Water safety advocates seek exception to commercial ban on North Shore

Water safety advocates ask for exception on North Shore ban of commercial business
Published: Nov. 14, 2023 at 6:41 AM HST
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HONOLULU (HawaiiNewsNow) - A restriction on commercial activities on certain Hawaii beaches is having a negative impact on businesses that teach water survival skills on the North Shore.

“I always had the permits to operate on those particular locations, Waimea Bay, Shark’s Cove, Three Tables, Sunset Beach area, but recently they passed this bill and now we’re not allowed to teach our courses anymore,” said Ricardo Taveira of Hawaii Eco Divers.

He said he received a citation from DLNR earlier this year. During his hearing last week, the judge dismissed the case.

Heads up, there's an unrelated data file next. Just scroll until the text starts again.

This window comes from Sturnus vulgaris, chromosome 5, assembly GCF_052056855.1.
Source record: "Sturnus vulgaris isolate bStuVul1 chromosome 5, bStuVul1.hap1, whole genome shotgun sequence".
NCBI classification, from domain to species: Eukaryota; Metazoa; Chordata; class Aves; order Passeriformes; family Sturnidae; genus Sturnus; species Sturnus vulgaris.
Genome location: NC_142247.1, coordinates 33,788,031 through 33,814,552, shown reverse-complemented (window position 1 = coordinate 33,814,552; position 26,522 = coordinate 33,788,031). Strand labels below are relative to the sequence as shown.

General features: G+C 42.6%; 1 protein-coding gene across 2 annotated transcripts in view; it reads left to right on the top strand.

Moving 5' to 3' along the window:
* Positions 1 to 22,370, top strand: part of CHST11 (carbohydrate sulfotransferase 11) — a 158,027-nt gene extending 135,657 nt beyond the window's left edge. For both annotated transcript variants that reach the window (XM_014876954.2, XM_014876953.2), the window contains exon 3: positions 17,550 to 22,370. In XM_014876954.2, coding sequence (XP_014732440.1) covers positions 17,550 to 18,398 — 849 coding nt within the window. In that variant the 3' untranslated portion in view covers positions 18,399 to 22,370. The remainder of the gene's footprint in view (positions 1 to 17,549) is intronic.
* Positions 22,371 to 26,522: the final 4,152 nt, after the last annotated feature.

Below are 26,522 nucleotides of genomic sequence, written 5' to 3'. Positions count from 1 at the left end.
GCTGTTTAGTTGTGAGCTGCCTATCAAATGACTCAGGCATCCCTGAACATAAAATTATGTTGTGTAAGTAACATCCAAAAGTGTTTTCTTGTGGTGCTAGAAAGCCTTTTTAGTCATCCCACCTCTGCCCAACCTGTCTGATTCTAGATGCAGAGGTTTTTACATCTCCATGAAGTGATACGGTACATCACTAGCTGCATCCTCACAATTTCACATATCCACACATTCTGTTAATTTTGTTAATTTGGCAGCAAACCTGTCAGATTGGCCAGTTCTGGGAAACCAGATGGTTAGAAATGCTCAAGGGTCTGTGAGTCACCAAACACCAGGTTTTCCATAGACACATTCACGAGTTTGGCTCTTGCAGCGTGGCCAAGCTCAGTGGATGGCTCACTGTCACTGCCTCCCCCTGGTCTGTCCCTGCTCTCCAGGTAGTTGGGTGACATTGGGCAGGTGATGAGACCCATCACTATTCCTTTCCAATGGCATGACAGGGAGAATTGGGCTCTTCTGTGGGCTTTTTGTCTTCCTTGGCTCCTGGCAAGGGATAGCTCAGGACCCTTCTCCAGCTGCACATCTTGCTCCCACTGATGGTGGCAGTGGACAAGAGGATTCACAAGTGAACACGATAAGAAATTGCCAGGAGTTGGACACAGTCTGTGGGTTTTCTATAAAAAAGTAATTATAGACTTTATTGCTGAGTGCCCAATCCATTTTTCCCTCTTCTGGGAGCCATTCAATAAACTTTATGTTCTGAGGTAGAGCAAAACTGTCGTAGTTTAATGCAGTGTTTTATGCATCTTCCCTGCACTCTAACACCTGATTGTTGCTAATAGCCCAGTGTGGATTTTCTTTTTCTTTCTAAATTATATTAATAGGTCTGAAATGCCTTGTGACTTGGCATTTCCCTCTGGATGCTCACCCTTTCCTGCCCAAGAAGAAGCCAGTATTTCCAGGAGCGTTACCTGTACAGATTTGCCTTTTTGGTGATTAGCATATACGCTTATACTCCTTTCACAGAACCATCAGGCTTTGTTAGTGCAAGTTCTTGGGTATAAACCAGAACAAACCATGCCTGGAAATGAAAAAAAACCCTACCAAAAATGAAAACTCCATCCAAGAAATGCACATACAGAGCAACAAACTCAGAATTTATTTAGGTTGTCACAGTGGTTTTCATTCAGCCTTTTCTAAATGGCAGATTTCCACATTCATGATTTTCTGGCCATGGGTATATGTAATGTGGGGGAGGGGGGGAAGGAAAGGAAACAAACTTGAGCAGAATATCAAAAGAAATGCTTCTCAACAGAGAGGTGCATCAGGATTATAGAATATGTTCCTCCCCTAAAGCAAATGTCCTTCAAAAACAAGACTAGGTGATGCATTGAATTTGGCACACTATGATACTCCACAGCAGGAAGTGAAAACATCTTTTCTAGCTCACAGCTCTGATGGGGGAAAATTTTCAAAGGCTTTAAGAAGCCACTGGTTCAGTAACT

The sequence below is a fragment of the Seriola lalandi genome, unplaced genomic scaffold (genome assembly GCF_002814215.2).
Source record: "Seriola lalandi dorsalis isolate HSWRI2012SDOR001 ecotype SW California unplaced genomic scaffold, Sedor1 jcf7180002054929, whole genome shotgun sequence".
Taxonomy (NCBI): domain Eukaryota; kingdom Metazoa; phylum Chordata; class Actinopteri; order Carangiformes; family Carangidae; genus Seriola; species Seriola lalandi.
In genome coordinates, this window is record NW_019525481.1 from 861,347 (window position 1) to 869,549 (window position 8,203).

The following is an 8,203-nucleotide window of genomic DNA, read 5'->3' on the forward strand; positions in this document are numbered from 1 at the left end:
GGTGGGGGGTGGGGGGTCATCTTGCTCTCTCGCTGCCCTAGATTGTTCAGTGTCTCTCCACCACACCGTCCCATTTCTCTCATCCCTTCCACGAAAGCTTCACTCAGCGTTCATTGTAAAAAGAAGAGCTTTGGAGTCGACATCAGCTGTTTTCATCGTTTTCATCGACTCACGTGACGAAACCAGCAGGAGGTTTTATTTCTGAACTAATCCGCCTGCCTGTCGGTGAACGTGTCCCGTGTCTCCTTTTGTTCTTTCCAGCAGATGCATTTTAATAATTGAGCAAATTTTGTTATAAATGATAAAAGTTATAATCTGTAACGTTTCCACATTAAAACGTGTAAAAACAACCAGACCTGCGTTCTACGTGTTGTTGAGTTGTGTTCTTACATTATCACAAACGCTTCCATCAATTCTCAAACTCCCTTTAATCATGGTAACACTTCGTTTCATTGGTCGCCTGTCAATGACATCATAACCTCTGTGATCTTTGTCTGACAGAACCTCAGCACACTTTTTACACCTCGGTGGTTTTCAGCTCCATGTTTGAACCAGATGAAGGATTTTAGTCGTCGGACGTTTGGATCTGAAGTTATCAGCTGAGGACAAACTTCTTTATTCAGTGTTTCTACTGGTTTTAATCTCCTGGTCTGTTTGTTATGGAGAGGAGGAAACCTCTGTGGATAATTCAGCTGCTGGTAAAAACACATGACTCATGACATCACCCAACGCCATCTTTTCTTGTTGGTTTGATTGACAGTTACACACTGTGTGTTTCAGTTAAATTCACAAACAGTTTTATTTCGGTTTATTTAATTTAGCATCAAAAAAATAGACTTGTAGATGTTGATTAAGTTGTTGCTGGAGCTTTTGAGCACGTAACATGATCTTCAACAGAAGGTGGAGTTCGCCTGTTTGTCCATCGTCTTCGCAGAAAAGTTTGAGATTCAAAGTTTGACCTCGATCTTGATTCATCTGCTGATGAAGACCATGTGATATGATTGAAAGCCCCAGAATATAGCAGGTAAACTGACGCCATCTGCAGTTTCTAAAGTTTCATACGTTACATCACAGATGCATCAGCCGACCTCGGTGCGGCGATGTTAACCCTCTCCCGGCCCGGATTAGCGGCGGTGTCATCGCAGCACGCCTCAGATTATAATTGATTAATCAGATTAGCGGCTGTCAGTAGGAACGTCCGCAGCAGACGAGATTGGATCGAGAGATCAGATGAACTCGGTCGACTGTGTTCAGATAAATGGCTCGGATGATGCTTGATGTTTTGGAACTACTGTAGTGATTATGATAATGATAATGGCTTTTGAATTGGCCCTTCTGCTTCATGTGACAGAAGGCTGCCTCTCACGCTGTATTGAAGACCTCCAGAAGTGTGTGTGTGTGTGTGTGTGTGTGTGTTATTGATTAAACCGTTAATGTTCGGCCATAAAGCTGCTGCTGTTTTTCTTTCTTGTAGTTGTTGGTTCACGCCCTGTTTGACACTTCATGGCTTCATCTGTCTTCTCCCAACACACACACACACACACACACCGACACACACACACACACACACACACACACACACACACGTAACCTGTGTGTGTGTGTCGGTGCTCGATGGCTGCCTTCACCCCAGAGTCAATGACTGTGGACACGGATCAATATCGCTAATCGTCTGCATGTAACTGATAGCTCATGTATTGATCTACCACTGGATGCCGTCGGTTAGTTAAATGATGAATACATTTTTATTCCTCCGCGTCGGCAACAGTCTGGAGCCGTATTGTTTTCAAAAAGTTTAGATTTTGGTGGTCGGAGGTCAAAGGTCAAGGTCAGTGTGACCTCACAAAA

Members of the community wrote dozens of letters of support, including one from lifeguard Kainoa McGee who wrote: “I agree with the general merits of the bill. But I also strongly believe that there should be very minimal exceptions to the rule as a North Shore City and County of Honolulu lifeguard. These classes are essential and absolutely necessary exceptions should be made.”

“Recently I taught a kid and after the course he got caught by three waves in the Pipeline. He got stuck in the rocks, he was able to free himself and his father called me personally thanking the course because he did save his life,” Taveira said.

Taveira said he’s not opposed to the law and understands the frustration of the community.

“All the tour buses with Shark’s Cove, and I feel privileged to live in such a great community that wants to protect the area, but at the same time banning this course from teaching it to to the local community is actually causing harm to the community. So we’re just asking for some type of exceptions,” he explained.

Taveira says he’s working with lawmakers to resolve the issue.

“All we want is to be heard as a community because we feel like this is protecting the community. Our work is not bringing massive amount of tourists to those locations. Our job is to actually promote ocean safety, water safety to our community,” Taveira said.